Drama ensued in the Tissot Australian Grand Prix as tire wear issues with the new tarmac forced Race Direction to mandate a bike swap in the middle of the race, which resulted in Marc Marquez’s Repsol Honda squad committing a major error that then led to the championship leader’s disqualification from the race. This enabled Yamaha Factory Racing’s Jorge Lorenzo to ride unhindered to his 50th Grand Prix career victory, and closed the once nearly insurmountable 43-point lead of Marquez down to 18 points with two races to go.
Mandatory bike swaps forced...
Mandatory bike swaps forced each MotoGP rider to jump onto his spare bike before the 10th lap.
Originally, MotoGP Race Direction
had mandated the bike swap at no more than the 14th lap. But after morning warm-up, Bridgestone
technicians discovered wear rates were even worse, and informed Race Direction that they could not guarantee that the tires would last past ten laps. This forced a change in the race length from its original 27 laps to just 19 laps, with Race Direction specifying that while a rider was free to make the bike swap any time after the start of the race, that they could not go any more than 10 laps on the first bike.
Jorge Lorenzo closed the gap...
Jorge Lorenzo closed the gap to Marc Marquez in the championship by taking the victory at Phillip Island.
This is where Marquez’s team made their crucial mistake. Lorenzo pulled his customary holeshot to lead the race from pole position, and although he lost the lead momentarily when he went too deep into the Honda Corner—allowing Pedrosa to sneak by before he quickly swooped back underneath entering Siberia—the Yamaha rider was never headed for the rest of the race. Marquez shook off the attentions of his teammate Pedrosa and kept close to Lorenzo, before Pedrosa became the first rider to enter the pits on the ninth lap. Lorenzo then followed on lap 10, but interestingly Marquez continued on. Video showed confusion in the Repsol Honda pit, as some crewmembers were gesturing that Marquez should have come in as well.
Marquez then came in on the 11th lap, and disaster nearly ensued when he came out of the pits and tried to cut into the racing line with Lorenzo bearing down on the Honda rider with a full head of steam. There was contact as Lorenzo just brushed past the inside of Marquez, the collision luckily not resulting in either rider losing control although Lorenzo’s left boot toe slider could be seen bouncing down the track behind them. Marquez then repassed Pedrosa who was struggling with setup issues with his second bike, and was closing on Lorenzo, but then the black flag came out for Marquez and the race for all intents and purposes was over.
“The communication with the pit wall was good,” said Marquez afterward, dispelling the assumption that he didn’t see his pit board. “The miscommunication or complication was we thought it was possible to make that lap, but was a big confusion. The communication with the (pit) board was perfect, when they say go in, I go in (to the pits), but the problem was the plan we thought it was possible to make that lap.”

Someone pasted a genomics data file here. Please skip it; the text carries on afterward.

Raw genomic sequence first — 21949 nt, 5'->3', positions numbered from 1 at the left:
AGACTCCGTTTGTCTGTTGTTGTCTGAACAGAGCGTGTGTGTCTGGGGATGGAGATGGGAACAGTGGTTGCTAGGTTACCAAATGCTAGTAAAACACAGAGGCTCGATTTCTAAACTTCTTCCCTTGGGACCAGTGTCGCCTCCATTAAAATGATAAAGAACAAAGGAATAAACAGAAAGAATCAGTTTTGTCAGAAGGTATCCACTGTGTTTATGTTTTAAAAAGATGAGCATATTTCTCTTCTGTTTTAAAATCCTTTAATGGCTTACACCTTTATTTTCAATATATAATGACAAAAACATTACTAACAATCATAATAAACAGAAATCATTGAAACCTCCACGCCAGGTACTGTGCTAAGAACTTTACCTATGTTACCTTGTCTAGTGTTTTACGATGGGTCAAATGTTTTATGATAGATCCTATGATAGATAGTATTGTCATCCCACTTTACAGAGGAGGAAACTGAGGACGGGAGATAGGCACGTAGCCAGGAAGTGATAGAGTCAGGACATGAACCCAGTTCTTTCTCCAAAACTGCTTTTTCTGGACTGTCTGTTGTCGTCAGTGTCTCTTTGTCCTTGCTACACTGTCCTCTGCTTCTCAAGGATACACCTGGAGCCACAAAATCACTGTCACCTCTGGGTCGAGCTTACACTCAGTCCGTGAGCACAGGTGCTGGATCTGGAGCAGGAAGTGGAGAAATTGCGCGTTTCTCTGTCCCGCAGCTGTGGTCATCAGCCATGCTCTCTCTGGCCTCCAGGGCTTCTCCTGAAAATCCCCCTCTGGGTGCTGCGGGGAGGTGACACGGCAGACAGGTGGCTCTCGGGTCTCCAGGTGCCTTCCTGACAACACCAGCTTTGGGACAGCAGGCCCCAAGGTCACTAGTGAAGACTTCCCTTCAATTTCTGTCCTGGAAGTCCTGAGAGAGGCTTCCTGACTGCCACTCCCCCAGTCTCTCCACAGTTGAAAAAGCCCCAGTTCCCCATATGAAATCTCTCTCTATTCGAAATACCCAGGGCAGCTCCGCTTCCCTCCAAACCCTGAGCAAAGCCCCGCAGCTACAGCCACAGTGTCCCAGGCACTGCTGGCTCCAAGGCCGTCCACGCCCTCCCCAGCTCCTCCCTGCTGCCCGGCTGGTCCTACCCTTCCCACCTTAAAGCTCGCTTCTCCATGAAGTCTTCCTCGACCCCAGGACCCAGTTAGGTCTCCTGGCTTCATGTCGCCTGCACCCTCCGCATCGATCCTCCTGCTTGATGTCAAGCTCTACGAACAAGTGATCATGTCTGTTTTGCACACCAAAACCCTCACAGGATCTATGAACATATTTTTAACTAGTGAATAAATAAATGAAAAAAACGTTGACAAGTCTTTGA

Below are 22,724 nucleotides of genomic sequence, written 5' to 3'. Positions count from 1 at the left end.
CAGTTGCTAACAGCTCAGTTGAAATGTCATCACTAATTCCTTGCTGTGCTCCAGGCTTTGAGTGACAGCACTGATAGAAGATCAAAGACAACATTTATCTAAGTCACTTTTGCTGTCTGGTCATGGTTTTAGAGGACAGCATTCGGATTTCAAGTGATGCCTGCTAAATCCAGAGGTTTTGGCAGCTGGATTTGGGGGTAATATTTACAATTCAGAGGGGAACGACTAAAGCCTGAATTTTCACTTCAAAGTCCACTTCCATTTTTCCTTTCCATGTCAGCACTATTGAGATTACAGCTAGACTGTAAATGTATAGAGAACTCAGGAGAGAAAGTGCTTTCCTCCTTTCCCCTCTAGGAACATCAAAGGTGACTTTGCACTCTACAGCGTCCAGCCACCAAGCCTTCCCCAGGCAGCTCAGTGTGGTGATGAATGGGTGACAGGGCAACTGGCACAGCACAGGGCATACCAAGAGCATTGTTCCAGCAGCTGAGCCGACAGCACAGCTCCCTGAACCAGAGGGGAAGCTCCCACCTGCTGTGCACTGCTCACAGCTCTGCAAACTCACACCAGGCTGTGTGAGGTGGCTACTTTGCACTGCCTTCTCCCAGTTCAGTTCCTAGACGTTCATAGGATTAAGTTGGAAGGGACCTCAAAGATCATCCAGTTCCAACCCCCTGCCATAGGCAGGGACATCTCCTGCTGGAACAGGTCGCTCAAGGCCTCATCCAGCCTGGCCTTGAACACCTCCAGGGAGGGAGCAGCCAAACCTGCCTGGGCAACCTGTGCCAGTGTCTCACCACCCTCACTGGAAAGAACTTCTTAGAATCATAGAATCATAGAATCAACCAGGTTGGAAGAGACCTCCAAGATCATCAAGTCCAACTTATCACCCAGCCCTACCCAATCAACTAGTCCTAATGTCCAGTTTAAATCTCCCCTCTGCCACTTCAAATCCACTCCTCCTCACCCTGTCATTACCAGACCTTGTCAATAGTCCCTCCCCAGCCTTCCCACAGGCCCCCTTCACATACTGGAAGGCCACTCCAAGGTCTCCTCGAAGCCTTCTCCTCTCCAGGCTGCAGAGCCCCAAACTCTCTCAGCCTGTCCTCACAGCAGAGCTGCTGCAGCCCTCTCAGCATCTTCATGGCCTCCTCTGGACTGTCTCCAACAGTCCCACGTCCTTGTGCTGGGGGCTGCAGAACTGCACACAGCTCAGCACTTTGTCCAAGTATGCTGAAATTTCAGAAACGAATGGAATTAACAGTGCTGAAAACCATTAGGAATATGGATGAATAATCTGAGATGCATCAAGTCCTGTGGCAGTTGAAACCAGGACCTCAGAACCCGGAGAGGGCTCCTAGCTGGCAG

HRC communications director Livio Suppo explained the situation further. “The team thought the tenth lap was the one (where) you have to come in before you cross the line for the 11th. In reality, Marc crossed the 11th lap but in the pit, so that was the misunderstanding, thinking that was still the tenth lap. This was a mistake, we take our responsibility, but we must be positive.” Actually, Marquez had crossed the finish line to begin the 11th lap on the track and then dove into the pits on that lap, showing the confusion that had reigned in his pits.
Lorenzo was glad to have significantly chopped Marquez’s points lead, but realized he was lucky to do so. “We were very lucky today because without the mistake of Marc, he was finishing in second place or even in first because he was very strong. I wanted to open a gap, I could only make three or four tenths the maximum, but on the next lap he was still on my ass. It was very difficult. Before the race we improve so much, practicing the change of the bike because in the warmup we were so slow. This was one of the keys because we didn’t lose so much time with Marc. We enter in the same time in the first corner when he change his bike. We touch each other; I think was the fault of (both of us). Myself because I enter too fast in the corner, more open than normal, but also he enter too quick into the good line without looking so much, so I think both of us have the fault of this situation and luckily nothing happened.”
Valentino Rossi took advantage of the mandatory pit stop to gain an advantage in his battle with Cal Crutchlow and Alvaro Bautista. Both Crutchlow and Bautista took longer in their bike swaps, while Rossi’s crew (like Lorenzo’s) pulled off his bike swap to perfection, getting him out of the pits in front of Cruthlow and Bautista. The trio finished in that order, with Rossi earning yet another podium finish.
MotoGP Phillip Island race results:
1. Jorge Lorenzo (SPA) Yamaha
2. Dani Pedrosa (SPA) Honda
3. Valentino Rossi (ITA) Yamaha
4. Cal Crutchlow (GBR) Yamaha
5. Alvaro Bautista (SPA) Honda
6. Bradley Smith (GBR) Yamaha
7. Nicky Hayden (USA) Ducati
8. Andrea Iannone (ITA) Ducati
9. Andrea Dovisioso (ITA) Ducati
10. Randy De Puniet (FRA) ART/Aprilia
11. Aleix Espargaro (SPA) ART/Aprilia
12. Colin Edwards (USA) FTR/Kawasaki
13. Yonny Hernandez (COL) Ducati
14. Hector Barbera (SPA) FTR/Kawasaki
15. Danilo Petrucci (ITA) Ioda/BMW
16. Luca Scassa (ITA) ART/Aprilia
17. Claudio Corti (ITA) FTR/Kawasaki
18. Michael Laverty (IRL) ART/Aprilia
19. Lukas Pesek (CZE) Ioda/BMW
20. Hiroshi Aoyama (JPN) FTR/Kawasaki
21. Damian Cudlin (AUS) ART/Aprilia
DQ Bryan Staring (AUS) FTR/Honda
DQ Marc Marquez (SPA) Honda